IRC Meeting 4, Kerning and Dave's 3 Key Widgets
Today all 4 of us - Dave, Eli, Harshita, and Yash - met on IRC, and the log is at http://meeting.sugarlabs.org/sugar-meeting/2016-05-11
I confirmed on the mailing list that we’ll be working with Python 2.7, and I’m pretty sure that defcon and all the other core libraries are compatible with Python 2.7. So the the main work ahead is in making something like defconAppkit or defconQt, something to connect defcon’s abstract python class/objects to UI widgets.
Eli has followed some PyGTK tutorials, and shared this “hello world” screenshot ;)
The discussion had a couple of main topics that I wanted to highlight for the blog…
Yash’s main question was about kerning. I noted how kerning is kept in the UFO in 2 places, the kerning.plist and the features.fea files; I think the latter is out of scope until after the mid way evaluation, and the former is out of scope for round 1 at least :) So no need to think about this just yet :) For me, kerning is not that important… My cantarell original and verdana and georgia from MS dont have any!
Kerning is made during the final production stages of font development project. You can see this in this diagram of the overall font development process:
Perhaps the AV needs to be kerned, but its not a high priority feature at all; our default glyph set could just be uppercase, numbers, and the most basic punctuation. Then we could provide templates to easily extend the glyph set with a lowercase, or sets of accents based on specific languages, and present that for ‘advanced’ users :)
Analysis of My First Mock
The mockup I made has 3 core widgets:
I expect their implementation simplicity to be prioritised as follows:
- glyph picker
- text preview
- drawing canvas
1. Glyph Picker
The first thing is about working with a font object’s glyph children. Perhaps the most simple thing is to get the glyph objects’ attributes and popular a standard GTK table widget with them (eg, render their glyphname, a checkmark to indicate if glyph drawing data is present, their unicode value if they have one, freeform comments, etc) Then after getting these values, the next step would be setting them, both adding and removing glyphs themselves as well as all these attributes; and the combination of getting and setting via Sugar’s copy and paste mechanism to transfer the contents of one glyph to another glyph. A stretch goal is then to draw the glyph outlines into little canvas boxes as table cells, for previewing what the glyphs look like.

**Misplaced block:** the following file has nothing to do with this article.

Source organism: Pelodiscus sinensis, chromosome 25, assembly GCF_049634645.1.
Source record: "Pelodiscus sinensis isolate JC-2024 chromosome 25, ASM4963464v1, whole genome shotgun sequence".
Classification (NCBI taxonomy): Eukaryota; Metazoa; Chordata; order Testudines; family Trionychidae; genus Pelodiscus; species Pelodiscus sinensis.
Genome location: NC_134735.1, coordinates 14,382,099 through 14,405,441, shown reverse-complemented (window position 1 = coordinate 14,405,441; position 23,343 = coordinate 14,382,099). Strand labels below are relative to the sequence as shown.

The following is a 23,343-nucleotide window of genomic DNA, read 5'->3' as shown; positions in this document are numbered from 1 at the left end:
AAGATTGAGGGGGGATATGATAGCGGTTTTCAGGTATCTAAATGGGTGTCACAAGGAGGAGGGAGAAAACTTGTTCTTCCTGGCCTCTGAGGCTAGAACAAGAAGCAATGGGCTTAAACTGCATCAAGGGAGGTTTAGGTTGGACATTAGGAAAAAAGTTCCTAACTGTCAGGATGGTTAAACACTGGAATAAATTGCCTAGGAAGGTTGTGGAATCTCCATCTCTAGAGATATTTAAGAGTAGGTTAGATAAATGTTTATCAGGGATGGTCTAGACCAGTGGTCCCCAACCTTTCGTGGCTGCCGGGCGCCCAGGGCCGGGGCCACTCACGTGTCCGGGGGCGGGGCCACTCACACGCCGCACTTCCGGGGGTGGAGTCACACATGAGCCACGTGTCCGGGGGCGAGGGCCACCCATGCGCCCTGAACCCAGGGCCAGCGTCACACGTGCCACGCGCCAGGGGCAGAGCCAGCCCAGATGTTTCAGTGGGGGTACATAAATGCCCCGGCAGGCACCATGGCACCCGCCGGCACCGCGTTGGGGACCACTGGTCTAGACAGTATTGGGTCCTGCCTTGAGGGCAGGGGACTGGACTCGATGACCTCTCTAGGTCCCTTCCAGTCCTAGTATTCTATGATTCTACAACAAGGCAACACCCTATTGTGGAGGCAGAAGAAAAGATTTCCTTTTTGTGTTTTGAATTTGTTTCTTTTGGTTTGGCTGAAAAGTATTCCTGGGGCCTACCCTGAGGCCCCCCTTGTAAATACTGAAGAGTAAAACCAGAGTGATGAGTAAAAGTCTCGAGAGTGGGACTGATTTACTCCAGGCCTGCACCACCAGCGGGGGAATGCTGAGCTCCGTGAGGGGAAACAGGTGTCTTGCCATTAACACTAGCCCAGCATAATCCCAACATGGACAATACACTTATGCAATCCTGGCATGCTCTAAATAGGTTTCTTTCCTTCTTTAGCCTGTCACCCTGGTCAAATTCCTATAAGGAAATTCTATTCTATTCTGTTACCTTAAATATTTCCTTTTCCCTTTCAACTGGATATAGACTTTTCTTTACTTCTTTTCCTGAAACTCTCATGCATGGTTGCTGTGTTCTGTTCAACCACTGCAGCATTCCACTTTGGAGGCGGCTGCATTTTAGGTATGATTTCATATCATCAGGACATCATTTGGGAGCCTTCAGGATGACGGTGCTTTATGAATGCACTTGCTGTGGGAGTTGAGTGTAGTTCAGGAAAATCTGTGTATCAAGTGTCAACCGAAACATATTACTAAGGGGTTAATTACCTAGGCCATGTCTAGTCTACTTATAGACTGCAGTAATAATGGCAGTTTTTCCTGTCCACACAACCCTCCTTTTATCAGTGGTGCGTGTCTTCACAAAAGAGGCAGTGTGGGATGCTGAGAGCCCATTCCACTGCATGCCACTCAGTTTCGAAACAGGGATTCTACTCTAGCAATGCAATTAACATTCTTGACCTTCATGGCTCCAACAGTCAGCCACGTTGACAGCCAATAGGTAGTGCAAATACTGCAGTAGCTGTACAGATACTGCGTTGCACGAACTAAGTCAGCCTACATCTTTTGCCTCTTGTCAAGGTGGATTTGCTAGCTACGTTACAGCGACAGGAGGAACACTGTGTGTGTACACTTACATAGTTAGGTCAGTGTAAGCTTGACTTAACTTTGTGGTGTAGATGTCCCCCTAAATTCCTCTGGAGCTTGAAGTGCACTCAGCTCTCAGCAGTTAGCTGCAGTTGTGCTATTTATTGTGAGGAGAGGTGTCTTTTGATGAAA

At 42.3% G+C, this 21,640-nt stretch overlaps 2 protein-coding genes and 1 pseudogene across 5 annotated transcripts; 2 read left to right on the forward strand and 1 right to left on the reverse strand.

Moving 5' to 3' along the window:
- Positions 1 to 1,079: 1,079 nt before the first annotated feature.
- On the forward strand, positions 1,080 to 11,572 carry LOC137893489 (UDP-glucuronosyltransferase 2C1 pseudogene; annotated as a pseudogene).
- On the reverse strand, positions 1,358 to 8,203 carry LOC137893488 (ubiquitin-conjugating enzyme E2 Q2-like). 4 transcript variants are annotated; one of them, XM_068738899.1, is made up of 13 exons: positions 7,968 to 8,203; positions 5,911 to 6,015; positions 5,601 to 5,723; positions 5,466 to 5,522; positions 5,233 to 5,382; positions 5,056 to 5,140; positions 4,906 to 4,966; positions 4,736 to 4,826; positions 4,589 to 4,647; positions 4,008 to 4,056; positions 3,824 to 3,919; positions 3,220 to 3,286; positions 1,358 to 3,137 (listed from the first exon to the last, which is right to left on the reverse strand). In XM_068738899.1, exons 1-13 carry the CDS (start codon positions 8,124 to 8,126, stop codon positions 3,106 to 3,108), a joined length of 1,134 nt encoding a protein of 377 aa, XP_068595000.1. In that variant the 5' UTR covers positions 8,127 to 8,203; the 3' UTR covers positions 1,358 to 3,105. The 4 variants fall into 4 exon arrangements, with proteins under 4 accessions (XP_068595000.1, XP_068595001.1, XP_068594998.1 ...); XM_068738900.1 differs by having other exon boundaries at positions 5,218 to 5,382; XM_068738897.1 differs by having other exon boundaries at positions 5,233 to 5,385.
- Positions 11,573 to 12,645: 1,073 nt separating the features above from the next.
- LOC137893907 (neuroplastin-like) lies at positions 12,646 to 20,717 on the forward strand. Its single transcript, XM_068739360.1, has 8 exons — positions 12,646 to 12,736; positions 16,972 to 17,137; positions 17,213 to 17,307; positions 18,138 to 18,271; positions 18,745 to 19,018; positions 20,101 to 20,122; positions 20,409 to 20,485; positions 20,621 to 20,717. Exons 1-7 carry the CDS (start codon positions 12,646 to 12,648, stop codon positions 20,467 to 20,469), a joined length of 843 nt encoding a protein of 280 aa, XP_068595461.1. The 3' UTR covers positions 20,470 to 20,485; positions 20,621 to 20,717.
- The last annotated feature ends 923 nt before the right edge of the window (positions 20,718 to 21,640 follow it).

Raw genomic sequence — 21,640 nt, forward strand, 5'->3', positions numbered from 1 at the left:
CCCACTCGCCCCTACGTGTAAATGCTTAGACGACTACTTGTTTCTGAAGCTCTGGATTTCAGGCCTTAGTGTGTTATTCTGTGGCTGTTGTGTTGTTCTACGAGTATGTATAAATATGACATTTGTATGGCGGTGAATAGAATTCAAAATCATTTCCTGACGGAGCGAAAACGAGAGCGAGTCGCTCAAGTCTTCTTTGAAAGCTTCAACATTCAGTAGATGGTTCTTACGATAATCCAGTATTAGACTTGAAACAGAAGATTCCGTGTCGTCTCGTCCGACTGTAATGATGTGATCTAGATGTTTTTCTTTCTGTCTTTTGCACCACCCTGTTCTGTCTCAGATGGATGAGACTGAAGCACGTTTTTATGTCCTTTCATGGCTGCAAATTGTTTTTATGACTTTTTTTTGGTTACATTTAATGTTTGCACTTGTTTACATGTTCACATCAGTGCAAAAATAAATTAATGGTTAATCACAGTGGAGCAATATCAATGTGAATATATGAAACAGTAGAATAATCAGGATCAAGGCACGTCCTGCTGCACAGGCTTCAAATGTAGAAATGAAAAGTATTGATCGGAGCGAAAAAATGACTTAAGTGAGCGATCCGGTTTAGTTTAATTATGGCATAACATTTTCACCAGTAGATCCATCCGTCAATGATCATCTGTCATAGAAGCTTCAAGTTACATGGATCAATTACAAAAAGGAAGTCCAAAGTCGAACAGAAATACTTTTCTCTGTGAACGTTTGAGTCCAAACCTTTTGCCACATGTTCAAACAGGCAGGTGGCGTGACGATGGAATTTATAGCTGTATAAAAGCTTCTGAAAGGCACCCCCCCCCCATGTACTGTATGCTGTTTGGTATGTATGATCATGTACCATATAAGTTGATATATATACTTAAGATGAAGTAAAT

The classic “glyphs in a grid” view from Fontographer in the 80s (left side):
TruFont’s “glyph grid” from Yash’s proposal:
Glyphs App breaks from this tradition with a glyph table:
I think a table view of the glyphs is very useful even without a visual preview of the glyph. I suggest that as our first editor milestone.
2. Drawing Canvas
This is the core of the application, and the most complex part. It is all about drawing the glyph outlines into little semi-visible canvas boxes, and then drawing editing widgets on and around them for moving points, moving guides, setting guides, add/removing points, etc.
The classic drawing canvas of Fontographer in the 80s (right side):
TruFont’s “drawing canvas” from Yash’s proposal:
3. Text Preview
This is about drawing the glyphs outlines into little canvas boxes, sort of like the preview’d glyph picker, but with a twist that it is with invisible boxes, that create an illustion of text. Fontographer began the tradition of doing this in a “metrics window”, and TruFont has the same, where there is additionally a standard table widget underneath the live preview area, showing the numerical glyph width and sidebearing values:
Mark Simonson’s famous mock-up broke from this separation of drawing window and metrics window, and integrated them. This has been popularized in Glyphs App and is also already available in FontForge.
However, it is very useful to see a small-size preview of the glyphs in black on white (or white or black, or other colors :) as they are being drawn. A traditional WIMP desktop with overlapping windows (and multiple drawing and metrics windows) can be quickly and simply arranged in such a setup, but Sugar is not such a desktop! This makes the GlyphsApp feature of a Text Preview pane at the bottom relevant (in the below screenshot it is set in black-on-white :)
To conclude, no matter what the final UX design is, these 3 widget are completely essential to any font editor, so we must plan to develop them in some way. My recommendation today is to work on a glyph picker, then a ‘live’ text preview, and then the drawing part.